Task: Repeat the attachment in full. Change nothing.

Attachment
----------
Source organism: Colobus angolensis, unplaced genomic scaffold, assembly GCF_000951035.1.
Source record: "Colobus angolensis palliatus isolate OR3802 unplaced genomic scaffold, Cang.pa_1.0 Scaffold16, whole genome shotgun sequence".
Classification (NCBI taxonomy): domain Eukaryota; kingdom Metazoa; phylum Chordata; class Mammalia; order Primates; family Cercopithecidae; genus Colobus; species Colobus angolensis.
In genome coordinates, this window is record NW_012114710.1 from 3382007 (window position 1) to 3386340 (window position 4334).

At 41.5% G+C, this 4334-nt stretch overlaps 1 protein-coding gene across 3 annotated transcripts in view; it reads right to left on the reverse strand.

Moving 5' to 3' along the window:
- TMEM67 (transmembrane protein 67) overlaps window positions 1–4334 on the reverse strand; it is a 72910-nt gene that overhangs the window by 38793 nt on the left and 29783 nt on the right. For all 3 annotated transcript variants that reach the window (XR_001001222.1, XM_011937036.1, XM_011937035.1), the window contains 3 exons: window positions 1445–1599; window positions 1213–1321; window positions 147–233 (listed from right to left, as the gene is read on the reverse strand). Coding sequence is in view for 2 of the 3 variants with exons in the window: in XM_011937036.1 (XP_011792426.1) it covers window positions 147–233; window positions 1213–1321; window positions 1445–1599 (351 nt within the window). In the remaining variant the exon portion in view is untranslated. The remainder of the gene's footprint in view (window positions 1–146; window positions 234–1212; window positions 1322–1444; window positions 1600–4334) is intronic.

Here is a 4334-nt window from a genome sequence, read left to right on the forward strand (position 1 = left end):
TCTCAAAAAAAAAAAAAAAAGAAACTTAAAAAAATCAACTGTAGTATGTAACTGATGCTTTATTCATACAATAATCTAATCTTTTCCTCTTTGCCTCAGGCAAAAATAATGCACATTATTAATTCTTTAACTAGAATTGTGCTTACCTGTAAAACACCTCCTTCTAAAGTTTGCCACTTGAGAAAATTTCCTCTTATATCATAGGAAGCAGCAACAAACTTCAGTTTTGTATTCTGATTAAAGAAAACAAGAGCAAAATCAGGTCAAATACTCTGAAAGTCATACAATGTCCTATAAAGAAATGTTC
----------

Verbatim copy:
Source organism: Colobus angolensis, unplaced genomic scaffold, assembly GCF_000951035.1.
Source record: "Colobus angolensis palliatus isolate OR3802 unplaced genomic scaffold, Cang.pa_1.0 Scaffold16, whole genome shotgun sequence".
Classification (NCBI taxonomy): domain Eukaryota; kingdom Metazoa; phylum Chordata; class Mammalia; order Primates; family Cercopithecidae; genus Colobus; species Colobus angolensis.
In genome coordinates, this window is record NW_012114710.1 from 3382007 (window position 1) to 3386340 (window position 4334).

At 41.5% G+C, this 4334-nt stretch overlaps 1 protein-coding gene across 3 annotated transcripts in view; it reads right to left on the reverse strand.

Moving 5' to 3' along the window:
- TMEM67 (transmembrane protein 67) overlaps window positions 1–4334 on the reverse strand; it is a 72910-nt gene that overhangs the window by 38793 nt on the left and 29783 nt on the right. For all 3 annotated transcript variants that reach the window (XR_001001222.1, XM_011937036.1, XM_011937035.1), the window contains 3 exons: window positions 1445–1599; window positions 1213–1321; window positions 147–233 (listed from right to left, as the gene is read on the reverse strand). Coding sequence is in view for 2 of the 3 variants with exons in the window: in XM_011937036.1 (XP_011792426.1) it covers window positions 147–233; window positions 1213–1321; window positions 1445–1599 (351 nt within the window). In the remaining variant the exon portion in view is untranslated. The remainder of the gene's footprint in view (window positions 1–146; window positions 234–1212; window positions 1322–1444; window positions 1600–4334) is intronic.

Here is a 4334-nt window from a genome sequence, read left to right on the forward strand (position 1 = left end):
TCTCAAAAAAAAAAAAAAAAGAAACTTAAAAAAATCAACTGTAGTATGTAACTGATGCTTTATTCATACAATAATCTAATCTTTTCCTCTTTGCCTCAGGCAAAAATAATGCACATTATTAATTCTTTAACTAGAATTGTGCTTACCTGTAAAACACCTCCTTCTAAAGTTTGCCACTTGAGAAAATTTCCTCTTATATCATAGGAAGCAGCAACAAACTTCAGTTTTGTATTCTGATTAAAGAAAACAAGAGCAAAATCAGGTCAAATACTCTGAAAGTCATACAATGTCCTATAAAGAAATGTTC